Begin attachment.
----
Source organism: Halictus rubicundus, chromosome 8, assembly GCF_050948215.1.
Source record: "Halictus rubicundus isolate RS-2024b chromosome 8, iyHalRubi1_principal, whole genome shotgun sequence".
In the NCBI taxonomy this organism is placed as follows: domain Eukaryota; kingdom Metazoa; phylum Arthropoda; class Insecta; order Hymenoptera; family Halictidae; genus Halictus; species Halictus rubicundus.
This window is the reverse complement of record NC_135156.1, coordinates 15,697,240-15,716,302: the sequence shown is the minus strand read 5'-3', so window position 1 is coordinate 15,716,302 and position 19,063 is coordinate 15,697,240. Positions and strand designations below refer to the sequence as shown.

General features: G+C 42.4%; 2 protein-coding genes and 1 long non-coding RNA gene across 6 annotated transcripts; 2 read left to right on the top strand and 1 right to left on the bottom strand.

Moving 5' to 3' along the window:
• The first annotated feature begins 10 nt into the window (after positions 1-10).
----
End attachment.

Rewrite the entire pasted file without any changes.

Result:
Source organism: Halictus rubicundus, chromosome 8, assembly GCF_050948215.1.
Source record: "Halictus rubicundus isolate RS-2024b chromosome 8, iyHalRubi1_principal, whole genome shotgun sequence".
In the NCBI taxonomy this organism is placed as follows: domain Eukaryota; kingdom Metazoa; phylum Arthropoda; class Insecta; order Hymenoptera; family Halictidae; genus Halictus; species Halictus rubicundus.
This window is the reverse complement of record NC_135156.1, coordinates 15,697,240-15,716,302: the sequence shown is the minus strand read 5'-3', so window position 1 is coordinate 15,716,302 and position 19,063 is coordinate 15,697,240. Positions and strand designations below refer to the sequence as shown.

General features: G+C 42.4%; 2 protein-coding genes and 1 long non-coding RNA gene across 6 annotated transcripts; 2 read left to right on the top strand and 1 right to left on the bottom strand.

Moving 5' to 3' along the window:
• The first annotated feature begins 10 nt into the window (after positions 1-10).